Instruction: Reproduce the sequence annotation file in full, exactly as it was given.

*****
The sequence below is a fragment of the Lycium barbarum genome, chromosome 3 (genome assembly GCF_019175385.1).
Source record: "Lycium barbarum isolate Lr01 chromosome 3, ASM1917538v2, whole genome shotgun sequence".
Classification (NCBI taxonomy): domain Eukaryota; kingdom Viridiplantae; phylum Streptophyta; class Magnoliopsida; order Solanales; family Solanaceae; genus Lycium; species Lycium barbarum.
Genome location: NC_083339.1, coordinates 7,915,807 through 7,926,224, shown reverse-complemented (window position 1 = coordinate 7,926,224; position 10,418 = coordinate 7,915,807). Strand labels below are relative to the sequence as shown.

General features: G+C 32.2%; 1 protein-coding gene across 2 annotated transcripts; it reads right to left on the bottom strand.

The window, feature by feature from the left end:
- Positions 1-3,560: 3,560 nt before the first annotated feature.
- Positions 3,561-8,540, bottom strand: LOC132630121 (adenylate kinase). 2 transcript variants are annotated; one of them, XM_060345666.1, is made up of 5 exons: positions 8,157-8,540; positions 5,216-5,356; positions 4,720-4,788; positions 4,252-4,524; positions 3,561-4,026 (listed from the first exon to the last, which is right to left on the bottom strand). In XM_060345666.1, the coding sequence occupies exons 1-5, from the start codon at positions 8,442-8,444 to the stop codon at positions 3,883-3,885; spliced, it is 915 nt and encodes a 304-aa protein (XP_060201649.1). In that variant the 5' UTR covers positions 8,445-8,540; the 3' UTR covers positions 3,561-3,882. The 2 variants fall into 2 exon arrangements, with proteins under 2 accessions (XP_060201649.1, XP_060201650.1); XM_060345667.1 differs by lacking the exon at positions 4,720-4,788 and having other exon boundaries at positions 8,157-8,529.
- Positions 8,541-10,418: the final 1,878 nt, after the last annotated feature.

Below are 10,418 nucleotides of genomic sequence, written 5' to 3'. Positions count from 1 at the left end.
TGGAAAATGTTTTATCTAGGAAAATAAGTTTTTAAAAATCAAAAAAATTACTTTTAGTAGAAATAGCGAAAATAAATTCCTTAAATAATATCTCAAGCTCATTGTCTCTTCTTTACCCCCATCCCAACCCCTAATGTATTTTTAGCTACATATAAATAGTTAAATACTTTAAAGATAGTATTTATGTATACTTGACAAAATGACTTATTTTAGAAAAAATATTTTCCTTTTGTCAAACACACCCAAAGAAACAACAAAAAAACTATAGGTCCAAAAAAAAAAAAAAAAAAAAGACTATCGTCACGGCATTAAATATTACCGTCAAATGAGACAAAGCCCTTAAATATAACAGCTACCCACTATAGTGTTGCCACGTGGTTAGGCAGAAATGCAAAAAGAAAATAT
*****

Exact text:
The sequence below is a fragment of the Lycium barbarum genome, chromosome 3 (genome assembly GCF_019175385.1).
Source record: "Lycium barbarum isolate Lr01 chromosome 3, ASM1917538v2, whole genome shotgun sequence".
Classification (NCBI taxonomy): domain Eukaryota; kingdom Viridiplantae; phylum Streptophyta; class Magnoliopsida; order Solanales; family Solanaceae; genus Lycium; species Lycium barbarum.
Genome location: NC_083339.1, coordinates 7,915,807 through 7,926,224, shown reverse-complemented (window position 1 = coordinate 7,926,224; position 10,418 = coordinate 7,915,807). Strand labels below are relative to the sequence as shown.

General features: G+C 32.2%; 1 protein-coding gene across 2 annotated transcripts; it reads right to left on the bottom strand.

The window, feature by feature from the left end:
- Positions 1-3,560: 3,560 nt before the first annotated feature.
- Positions 3,561-8,540, bottom strand: LOC132630121 (adenylate kinase). 2 transcript variants are annotated; one of them, XM_060345666.1, is made up of 5 exons: positions 8,157-8,540; positions 5,216-5,356; positions 4,720-4,788; positions 4,252-4,524; positions 3,561-4,026 (listed from the first exon to the last, which is right to left on the bottom strand). In XM_060345666.1, the coding sequence occupies exons 1-5, from the start codon at positions 8,442-8,444 to the stop codon at positions 3,883-3,885; spliced, it is 915 nt and encodes a 304-aa protein (XP_060201649.1). In that variant the 5' UTR covers positions 8,445-8,540; the 3' UTR covers positions 3,561-3,882. The 2 variants fall into 2 exon arrangements, with proteins under 2 accessions (XP_060201649.1, XP_060201650.1); XM_060345667.1 differs by lacking the exon at positions 4,720-4,788 and having other exon boundaries at positions 8,157-8,529.
- Positions 8,541-10,418: the final 1,878 nt, after the last annotated feature.

Below are 10,418 nucleotides of genomic sequence, written 5' to 3'. Positions count from 1 at the left end.
TGGAAAATGTTTTATCTAGGAAAATAAGTTTTTAAAAATCAAAAAAATTACTTTTAGTAGAAATAGCGAAAATAAATTCCTTAAATAATATCTCAAGCTCATTGTCTCTTCTTTACCCCCATCCCAACCCCTAATGTATTTTTAGCTACATATAAATAGTTAAATACTTTAAAGATAGTATTTATGTATACTTGACAAAATGACTTATTTTAGAAAAAATATTTTCCTTTTGTCAAACACACCCAAAGAAACAACAAAAAAACTATAGGTCCAAAAAAAAAAAAAAAAAAAAGACTATCGTCACGGCATTAAATATTACCGTCAAATGAGACAAAGCCCTTAAATATAACAGCTACCCACTATAGTGTTGCCACGTGGTTAGGCAGAAATGCAAAAAGAAAATAT